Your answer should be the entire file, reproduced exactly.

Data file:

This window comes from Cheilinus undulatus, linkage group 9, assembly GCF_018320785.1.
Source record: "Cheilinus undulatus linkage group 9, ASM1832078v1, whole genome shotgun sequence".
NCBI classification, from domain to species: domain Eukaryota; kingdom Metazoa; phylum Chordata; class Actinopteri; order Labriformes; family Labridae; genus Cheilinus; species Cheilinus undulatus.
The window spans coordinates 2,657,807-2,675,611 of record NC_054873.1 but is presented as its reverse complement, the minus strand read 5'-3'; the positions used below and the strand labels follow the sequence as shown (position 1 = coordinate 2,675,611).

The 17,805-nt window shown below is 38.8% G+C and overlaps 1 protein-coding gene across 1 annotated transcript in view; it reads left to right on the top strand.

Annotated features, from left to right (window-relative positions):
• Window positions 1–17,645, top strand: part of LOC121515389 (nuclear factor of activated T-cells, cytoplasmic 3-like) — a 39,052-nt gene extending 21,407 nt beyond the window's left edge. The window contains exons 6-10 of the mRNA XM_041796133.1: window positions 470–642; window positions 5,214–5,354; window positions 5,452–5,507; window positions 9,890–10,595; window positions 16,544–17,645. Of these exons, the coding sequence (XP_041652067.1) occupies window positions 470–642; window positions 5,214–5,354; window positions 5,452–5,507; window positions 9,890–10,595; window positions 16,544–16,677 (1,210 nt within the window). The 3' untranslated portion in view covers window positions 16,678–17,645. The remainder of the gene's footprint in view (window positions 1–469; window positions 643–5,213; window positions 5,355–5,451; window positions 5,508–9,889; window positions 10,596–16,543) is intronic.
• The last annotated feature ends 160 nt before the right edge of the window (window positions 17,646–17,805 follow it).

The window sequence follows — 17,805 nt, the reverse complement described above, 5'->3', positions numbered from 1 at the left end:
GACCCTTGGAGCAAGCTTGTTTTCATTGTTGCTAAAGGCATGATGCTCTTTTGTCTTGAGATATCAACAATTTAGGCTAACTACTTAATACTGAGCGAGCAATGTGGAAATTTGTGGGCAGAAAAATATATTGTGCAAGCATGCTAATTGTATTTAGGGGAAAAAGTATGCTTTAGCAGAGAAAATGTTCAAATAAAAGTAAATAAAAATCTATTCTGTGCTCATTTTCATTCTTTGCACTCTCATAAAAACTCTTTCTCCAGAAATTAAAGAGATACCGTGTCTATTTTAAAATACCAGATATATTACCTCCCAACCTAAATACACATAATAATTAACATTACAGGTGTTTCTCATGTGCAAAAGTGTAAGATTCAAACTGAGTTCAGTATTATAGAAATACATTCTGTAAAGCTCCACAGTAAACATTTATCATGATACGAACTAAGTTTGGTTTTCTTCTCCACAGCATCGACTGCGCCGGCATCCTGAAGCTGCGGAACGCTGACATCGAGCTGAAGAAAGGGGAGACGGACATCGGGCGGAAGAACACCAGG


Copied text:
This window comes from Cheilinus undulatus, linkage group 9, assembly GCF_018320785.1.
Source record: "Cheilinus undulatus linkage group 9, ASM1832078v1, whole genome shotgun sequence".
NCBI classification, from domain to species: domain Eukaryota; kingdom Metazoa; phylum Chordata; class Actinopteri; order Labriformes; family Labridae; genus Cheilinus; species Cheilinus undulatus.
The window spans coordinates 2,657,807-2,675,611 of record NC_054873.1 but is presented as its reverse complement, the minus strand read 5'-3'; the positions used below and the strand labels follow the sequence as shown (position 1 = coordinate 2,675,611).

The 17,805-nt window shown below is 38.8% G+C and overlaps 1 protein-coding gene across 1 annotated transcript in view; it reads left to right on the top strand.

Annotated features, from left to right (window-relative positions):
• Window positions 1–17,645, top strand: part of LOC121515389 (nuclear factor of activated T-cells, cytoplasmic 3-like) — a 39,052-nt gene extending 21,407 nt beyond the window's left edge. The window contains exons 6-10 of the mRNA XM_041796133.1: window positions 470–642; window positions 5,214–5,354; window positions 5,452–5,507; window positions 9,890–10,595; window positions 16,544–17,645. Of these exons, the coding sequence (XP_041652067.1) occupies window positions 470–642; window positions 5,214–5,354; window positions 5,452–5,507; window positions 9,890–10,595; window positions 16,544–16,677 (1,210 nt within the window). The 3' untranslated portion in view covers window positions 16,678–17,645. The remainder of the gene's footprint in view (window positions 1–469; window positions 643–5,213; window positions 5,355–5,451; window positions 5,508–9,889; window positions 10,596–16,543) is intronic.
• The last annotated feature ends 160 nt before the right edge of the window (window positions 17,646–17,805 follow it).

The window sequence follows — 17,805 nt, the reverse complement described above, 5'->3', positions numbered from 1 at the left end:
GACCCTTGGAGCAAGCTTGTTTTCATTGTTGCTAAAGGCATGATGCTCTTTTGTCTTGAGATATCAACAATTTAGGCTAACTACTTAATACTGAGCGAGCAATGTGGAAATTTGTGGGCAGAAAAATATATTGTGCAAGCATGCTAATTGTATTTAGGGGAAAAAGTATGCTTTAGCAGAGAAAATGTTCAAATAAAAGTAAATAAAAATCTATTCTGTGCTCATTTTCATTCTTTGCACTCTCATAAAAACTCTTTCTCCAGAAATTAAAGAGATACCGTGTCTATTTTAAAATACCAGATATATTACCTCCCAACCTAAATACACATAATAATTAACATTACAGGTGTTTCTCATGTGCAAAAGTGTAAGATTCAAACTGAGTTCAGTATTATAGAAATACATTCTGTAAAGCTCCACAGTAAACATTTATCATGATACGAACTAAGTTTGGTTTTCTTCTCCACAGCATCGACTGCGCCGGCATCCTGAAGCTGCGGAACGCTGACATCGAGCTGAAGAAAGGGGAGACGGACATCGGGCGGAAGAACACCAGG